Treatment Options for Stage II Melanoma
Once your stage of melanoma has been identified, your doctor will discuss a plan of treatment with you.
|Surgery||To remove any cancer remaining after the biopsy. The procedure is called wide local excision. Surgery is the main treatment for Stage II melanoma.
The surgeon removes the rest of the tumor, including the biopsy site, as well as a surgical margin, (a surrounding area of normal-appearing skin), and underlying subcutaneous tissue to make sure the whole tumor has been removed. The width of the margin taken depends upon the thickness of the primary tumor.
Most surgeons today follow the guidelines adopted and recommended by the National Institutes of Health and the World Health Organization Melanoma Program:
Recent advances in surgery allow surgeons to take narrower margins than before, so a much greater amount of normal skin is preserved.
Sentinel Lymph Node Biopsy
Sentinel lymph node biopsy is recommended for all Stage II tumors regardless of size.
Sentinel node biopsy is most accurate when it is performed before wide local excision, the surgery to remove the tumor and the surrounding skin.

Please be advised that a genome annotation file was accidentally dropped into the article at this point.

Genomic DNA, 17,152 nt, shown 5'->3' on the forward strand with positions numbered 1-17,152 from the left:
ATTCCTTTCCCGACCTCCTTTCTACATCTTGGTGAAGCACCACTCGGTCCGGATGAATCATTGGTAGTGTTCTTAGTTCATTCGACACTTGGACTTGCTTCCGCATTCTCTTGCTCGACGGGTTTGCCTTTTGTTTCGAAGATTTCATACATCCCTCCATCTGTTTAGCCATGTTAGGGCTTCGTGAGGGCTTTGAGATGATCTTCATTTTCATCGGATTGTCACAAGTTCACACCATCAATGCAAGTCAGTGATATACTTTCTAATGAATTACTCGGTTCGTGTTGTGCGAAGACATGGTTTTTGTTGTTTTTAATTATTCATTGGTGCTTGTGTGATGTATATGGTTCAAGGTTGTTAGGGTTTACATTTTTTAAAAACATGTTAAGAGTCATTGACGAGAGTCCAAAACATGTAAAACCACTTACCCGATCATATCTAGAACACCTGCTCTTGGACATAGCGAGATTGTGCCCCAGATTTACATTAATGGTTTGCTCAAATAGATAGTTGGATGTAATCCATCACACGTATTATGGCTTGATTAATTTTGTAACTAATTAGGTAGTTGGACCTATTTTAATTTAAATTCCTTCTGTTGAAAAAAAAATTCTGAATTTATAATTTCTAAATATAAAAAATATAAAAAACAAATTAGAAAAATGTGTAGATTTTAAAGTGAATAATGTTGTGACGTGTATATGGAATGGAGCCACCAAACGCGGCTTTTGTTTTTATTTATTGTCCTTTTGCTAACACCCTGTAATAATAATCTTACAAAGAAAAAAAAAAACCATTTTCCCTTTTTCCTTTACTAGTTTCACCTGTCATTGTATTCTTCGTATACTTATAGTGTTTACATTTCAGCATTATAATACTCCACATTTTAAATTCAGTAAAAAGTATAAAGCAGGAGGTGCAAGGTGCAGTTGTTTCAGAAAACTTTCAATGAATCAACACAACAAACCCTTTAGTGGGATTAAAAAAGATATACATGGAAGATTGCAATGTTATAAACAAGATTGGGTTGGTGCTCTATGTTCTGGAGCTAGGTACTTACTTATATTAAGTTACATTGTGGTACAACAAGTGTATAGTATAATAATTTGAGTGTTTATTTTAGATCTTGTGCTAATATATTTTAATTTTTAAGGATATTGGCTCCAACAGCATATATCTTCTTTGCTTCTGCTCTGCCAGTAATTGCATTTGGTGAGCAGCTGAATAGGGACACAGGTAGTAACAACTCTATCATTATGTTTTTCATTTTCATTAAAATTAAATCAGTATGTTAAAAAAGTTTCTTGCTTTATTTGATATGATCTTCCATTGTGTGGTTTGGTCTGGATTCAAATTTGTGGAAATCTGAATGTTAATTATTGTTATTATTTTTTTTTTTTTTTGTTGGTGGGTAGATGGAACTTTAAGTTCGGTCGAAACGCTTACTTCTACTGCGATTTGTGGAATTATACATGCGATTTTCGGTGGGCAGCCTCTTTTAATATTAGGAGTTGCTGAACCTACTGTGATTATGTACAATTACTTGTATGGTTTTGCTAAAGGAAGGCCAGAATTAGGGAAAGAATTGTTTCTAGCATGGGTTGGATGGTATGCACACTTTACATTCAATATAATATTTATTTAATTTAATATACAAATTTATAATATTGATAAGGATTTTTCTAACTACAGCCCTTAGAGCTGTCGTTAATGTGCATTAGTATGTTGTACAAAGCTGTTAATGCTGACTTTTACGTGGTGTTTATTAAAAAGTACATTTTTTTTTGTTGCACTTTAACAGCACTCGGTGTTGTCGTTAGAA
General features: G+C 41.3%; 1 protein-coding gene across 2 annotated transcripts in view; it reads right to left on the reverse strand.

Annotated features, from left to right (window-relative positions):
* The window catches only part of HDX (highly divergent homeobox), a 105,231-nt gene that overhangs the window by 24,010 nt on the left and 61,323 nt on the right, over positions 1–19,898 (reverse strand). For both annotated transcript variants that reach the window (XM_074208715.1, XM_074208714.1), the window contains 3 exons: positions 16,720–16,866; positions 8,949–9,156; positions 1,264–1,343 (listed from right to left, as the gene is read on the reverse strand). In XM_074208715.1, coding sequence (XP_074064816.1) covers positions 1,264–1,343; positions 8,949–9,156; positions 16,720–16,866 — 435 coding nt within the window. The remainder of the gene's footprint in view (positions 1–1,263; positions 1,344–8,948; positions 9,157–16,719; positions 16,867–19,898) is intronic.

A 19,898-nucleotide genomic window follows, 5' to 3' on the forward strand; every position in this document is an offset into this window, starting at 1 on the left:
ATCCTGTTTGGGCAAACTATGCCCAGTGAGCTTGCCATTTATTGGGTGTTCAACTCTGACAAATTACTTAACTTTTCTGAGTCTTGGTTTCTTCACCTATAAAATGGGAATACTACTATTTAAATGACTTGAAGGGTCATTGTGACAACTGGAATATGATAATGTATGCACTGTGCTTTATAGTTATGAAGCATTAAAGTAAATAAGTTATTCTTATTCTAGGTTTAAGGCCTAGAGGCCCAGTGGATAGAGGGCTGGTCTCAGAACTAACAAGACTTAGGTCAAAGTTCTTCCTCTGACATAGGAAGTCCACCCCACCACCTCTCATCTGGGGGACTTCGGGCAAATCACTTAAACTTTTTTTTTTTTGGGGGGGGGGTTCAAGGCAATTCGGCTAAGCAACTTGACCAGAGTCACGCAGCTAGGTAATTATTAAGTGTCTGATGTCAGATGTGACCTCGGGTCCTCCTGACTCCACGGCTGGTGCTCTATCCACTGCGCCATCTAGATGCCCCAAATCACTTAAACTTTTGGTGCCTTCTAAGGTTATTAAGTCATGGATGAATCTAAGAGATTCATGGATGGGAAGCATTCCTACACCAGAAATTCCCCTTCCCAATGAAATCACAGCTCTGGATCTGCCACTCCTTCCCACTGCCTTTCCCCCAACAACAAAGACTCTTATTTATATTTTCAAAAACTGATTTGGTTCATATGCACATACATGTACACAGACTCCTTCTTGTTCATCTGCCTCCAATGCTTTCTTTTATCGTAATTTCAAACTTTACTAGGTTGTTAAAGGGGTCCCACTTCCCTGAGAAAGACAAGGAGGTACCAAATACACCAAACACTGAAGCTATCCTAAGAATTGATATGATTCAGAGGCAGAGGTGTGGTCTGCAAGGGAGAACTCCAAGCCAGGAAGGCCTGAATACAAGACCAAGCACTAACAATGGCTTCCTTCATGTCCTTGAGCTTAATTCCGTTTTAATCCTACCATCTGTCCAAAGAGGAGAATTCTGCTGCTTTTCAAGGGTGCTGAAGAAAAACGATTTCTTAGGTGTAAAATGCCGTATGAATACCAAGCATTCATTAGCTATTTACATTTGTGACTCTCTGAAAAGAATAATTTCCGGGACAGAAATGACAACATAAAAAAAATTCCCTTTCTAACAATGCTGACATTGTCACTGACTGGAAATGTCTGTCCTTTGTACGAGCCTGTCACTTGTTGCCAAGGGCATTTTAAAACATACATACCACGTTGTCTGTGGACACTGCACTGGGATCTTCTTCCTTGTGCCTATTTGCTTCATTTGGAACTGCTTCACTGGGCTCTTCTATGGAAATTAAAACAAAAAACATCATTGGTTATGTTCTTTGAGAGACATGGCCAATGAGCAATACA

For patients with Stage IIB or IIC melanoma, adjuvant treatment with medicines may be recommended after sugery.
These medicines are systemic therapies that go through the bloodstream in an effort to reach and destroy any remaining cancer cells throughout the body.
Treatment Side Effects
Clinical trials are research studies to evaluate new therapies and improve cancer care. These studies are responsible for most of the advances in cancer prevention, diagnosis, and treatment. If you have melanoma, you may be eligible to participate in a clinical trial.
Several experimental treatments are currently being tested in Clinical Trials:
Except for chemotherapy, all of these treatments are designed to boost the immune system. These therapies have not yet been shown to extend overall survival in any randomized, controlled trials for any stage of melanoma, and in some cases may even worsen survival rates. Scientists are constantly working to improve the efficacy of these treatments.